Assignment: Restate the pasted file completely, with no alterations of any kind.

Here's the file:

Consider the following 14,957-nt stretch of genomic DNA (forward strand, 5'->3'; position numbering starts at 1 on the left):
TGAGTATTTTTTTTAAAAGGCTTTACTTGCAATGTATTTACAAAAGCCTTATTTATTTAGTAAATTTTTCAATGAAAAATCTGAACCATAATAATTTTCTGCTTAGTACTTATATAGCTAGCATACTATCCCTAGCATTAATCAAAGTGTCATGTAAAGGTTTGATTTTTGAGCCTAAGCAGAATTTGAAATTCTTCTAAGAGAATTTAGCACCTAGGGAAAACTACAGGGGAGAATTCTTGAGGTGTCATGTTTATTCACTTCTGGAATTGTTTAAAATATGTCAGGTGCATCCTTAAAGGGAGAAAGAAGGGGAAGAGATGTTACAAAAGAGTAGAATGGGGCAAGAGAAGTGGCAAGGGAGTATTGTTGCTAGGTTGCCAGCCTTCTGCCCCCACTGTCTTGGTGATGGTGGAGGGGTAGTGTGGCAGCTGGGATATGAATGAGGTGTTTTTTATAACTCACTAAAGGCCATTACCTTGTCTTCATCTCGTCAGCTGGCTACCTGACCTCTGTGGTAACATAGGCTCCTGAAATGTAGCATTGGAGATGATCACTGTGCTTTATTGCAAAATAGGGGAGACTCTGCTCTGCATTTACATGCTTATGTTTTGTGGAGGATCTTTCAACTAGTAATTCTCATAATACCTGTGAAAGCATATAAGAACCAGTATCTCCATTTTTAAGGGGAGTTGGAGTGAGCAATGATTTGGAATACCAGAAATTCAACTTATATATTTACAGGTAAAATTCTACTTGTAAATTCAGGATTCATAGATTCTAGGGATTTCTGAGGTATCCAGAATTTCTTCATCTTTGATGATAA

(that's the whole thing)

Consider the following 14,957-nt stretch of genomic DNA (forward strand, 5'->3'; position numbering starts at 1 on the left):
TGAGTATTTTTTTTAAAAGGCTTTACTTGCAATGTATTTACAAAAGCCTTATTTATTTAGTAAATTTTTCAATGAAAAATCTGAACCATAATAATTTTCTGCTTAGTACTTATATAGCTAGCATACTATCCCTAGCATTAATCAAAGTGTCATGTAAAGGTTTGATTTTTGAGCCTAAGCAGAATTTGAAATTCTTCTAAGAGAATTTAGCACCTAGGGAAAACTACAGGGGAGAATTCTTGAGGTGTCATGTTTATTCACTTCTGGAATTGTTTAAAATATGTCAGGTGCATCCTTAAAGGGAGAAAGAAGGGGAAGAGATGTTACAAAAGAGTAGAATGGGGCAAGAGAAGTGGCAAGGGAGTATTGTTGCTAGGTTGCCAGCCTTCTGCCCCCACTGTCTTGGTGATGGTGGAGGGGTAGTGTGGCAGCTGGGATATGAATGAGGTGTTTTTTATAACTCACTAAAGGCCATTACCTTGTCTTCATCTCGTCAGCTGGCTACCTGACCTCTGTGGTAACATAGGCTCCTGAAATGTAGCATTGGAGATGATCACTGTGCTTTATTGCAAAATAGGGGAGACTCTGCTCTGCATTTACATGCTTATGTTTTGTGGAGGATCTTTCAACTAGTAATTCTCATAATACCTGTGAAAGCATATAAGAACCAGTATCTCCATTTTTAAGGGGAGTTGGAGTGAGCAATGATTTGGAATACCAGAAATTCAACTTATATATTTACAGGTAAAATTCTACTTGTAAATTCAGGATTCATAGATTCTAGGGATTTCTGAGGTATCCAGAATTTCTTCATCTTTGATGATAA